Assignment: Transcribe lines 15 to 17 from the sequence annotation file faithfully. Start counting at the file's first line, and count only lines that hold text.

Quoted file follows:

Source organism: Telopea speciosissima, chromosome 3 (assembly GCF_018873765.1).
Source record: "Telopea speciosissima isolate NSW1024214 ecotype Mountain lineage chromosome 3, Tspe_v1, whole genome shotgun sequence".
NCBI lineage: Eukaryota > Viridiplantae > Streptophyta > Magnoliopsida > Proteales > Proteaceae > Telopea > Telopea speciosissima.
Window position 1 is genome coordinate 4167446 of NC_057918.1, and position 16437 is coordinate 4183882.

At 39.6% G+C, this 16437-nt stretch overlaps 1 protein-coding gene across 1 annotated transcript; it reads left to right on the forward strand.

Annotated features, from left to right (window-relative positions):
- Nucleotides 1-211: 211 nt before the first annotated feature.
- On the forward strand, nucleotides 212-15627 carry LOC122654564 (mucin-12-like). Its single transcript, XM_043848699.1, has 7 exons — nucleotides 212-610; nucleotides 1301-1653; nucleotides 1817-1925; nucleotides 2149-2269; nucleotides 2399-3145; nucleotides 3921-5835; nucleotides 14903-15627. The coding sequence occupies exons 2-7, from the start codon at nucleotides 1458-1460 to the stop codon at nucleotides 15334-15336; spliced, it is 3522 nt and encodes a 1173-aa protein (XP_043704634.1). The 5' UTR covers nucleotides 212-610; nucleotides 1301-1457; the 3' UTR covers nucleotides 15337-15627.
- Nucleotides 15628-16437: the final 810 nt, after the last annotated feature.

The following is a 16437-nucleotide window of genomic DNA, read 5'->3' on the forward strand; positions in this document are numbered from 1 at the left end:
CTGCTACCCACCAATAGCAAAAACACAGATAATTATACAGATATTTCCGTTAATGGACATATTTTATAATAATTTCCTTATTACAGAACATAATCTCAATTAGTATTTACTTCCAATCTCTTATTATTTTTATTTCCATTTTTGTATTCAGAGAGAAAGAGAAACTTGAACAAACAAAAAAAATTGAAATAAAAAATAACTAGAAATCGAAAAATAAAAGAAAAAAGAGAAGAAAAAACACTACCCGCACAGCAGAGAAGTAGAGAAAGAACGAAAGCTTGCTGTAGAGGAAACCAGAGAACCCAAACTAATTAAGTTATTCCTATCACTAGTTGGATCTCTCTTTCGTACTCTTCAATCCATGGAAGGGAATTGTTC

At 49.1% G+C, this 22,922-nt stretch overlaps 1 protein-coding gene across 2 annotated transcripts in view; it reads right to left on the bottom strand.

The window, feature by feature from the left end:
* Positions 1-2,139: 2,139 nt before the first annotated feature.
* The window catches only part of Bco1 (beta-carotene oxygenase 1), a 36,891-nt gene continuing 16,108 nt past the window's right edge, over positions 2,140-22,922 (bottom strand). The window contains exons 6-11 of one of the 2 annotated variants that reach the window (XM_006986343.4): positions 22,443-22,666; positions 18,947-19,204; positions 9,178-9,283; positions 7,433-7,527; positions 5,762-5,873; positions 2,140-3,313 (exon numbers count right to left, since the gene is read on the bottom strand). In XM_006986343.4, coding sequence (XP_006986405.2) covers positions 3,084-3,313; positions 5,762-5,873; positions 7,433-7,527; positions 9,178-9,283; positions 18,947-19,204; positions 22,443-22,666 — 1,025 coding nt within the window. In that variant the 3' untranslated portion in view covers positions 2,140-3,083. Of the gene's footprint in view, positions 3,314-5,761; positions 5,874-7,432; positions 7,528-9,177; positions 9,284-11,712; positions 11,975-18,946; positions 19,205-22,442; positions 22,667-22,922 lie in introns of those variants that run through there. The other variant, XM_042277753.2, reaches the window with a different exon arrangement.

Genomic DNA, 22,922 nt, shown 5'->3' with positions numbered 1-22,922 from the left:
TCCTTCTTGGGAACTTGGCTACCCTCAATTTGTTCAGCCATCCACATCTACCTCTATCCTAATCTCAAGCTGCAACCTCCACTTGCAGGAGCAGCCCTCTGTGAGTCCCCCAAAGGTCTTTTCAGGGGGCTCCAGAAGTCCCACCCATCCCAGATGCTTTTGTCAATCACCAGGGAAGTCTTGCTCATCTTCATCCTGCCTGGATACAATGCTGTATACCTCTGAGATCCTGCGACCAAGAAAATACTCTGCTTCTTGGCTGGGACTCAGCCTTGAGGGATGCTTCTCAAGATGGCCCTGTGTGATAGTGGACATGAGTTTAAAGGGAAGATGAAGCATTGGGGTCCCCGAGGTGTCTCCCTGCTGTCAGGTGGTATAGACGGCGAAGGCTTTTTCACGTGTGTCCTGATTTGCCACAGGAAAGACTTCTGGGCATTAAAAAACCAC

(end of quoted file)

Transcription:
* The window catches only part of Bco1 (beta-carotene oxygenase 1), a 36,891-nt gene continuing 16,108 nt past the window's right edge, over positions 2,140-22,922 (bottom strand). The window contains exons 6-11 of one of the 2 annotated variants that reach the window (XM_006986343.4): positions 22,443-22,666; positions 18,947-19,204; positions 9,178-9,283; positions 7,433-7,527; positions 5,762-5,873; positions 2,140-3,313 (exon numbers count right to left, since the gene is read on the bottom strand). In XM_006986343.4, coding sequence (XP_006986405.2) covers positions 3,084-3,313; positions 5,762-5,873; positions 7,433-7,527; positions 9,178-9,283; positions 18,947-19,204; positions 22,443-22,666 — 1,025 coding nt within the window. In that variant the 3' untranslated portion in view covers positions 2,140-3,083. Of the gene's footprint in view, positions 3,314-5,761; positions 5,874-7,432; positions 7,528-9,177; positions 9,284-11,712; positions 11,975-18,946; positions 19,205-22,442; positions 22,667-22,922 lie in introns of those variants that run through there. The other variant, XM_042277753.2, reaches the window with a different exon arrangement.

Genomic DNA, 22,922 nt, shown 5'->3' with positions numbered 1-22,922 from the left:
TCCTTCTTGGGAACTTGGCTACCCTCAATTTGTTCAGCCATCCACATCTACCTCTATCCTAATCTCAAGCTGCAACCTCCACTTGCAGGAGCAGCCCTCTGTGAGTCCCCCAAAGGTCTTTTCAGGGGGCTCCAGAAGTCCCACCCATCCCAGATGCTTTTGTCAATCACCAGGGAAGTCTTGCTCATCTTCATCCTGCCTGGATACAATGCTGTATACCTCTGAGATCCTGCGACCAAGAAAATACTCTGCTTCTTGGCTGGGACTCAGCCTTGAGGGATGCTTCTCAAGATGGCCCTGTGTGATAGTGGACATGAGTTTAAAGGGAAGATGAAGCATTGGGGTCCCCGAGGTGTCTCCCTGCTGTCAGGTGGTATAGACGGCGAAGGCTTTTTCACGTGTGTCCTGATTTGCCACAGGAAAGACTTCTGGGCATTAAAAAACCAC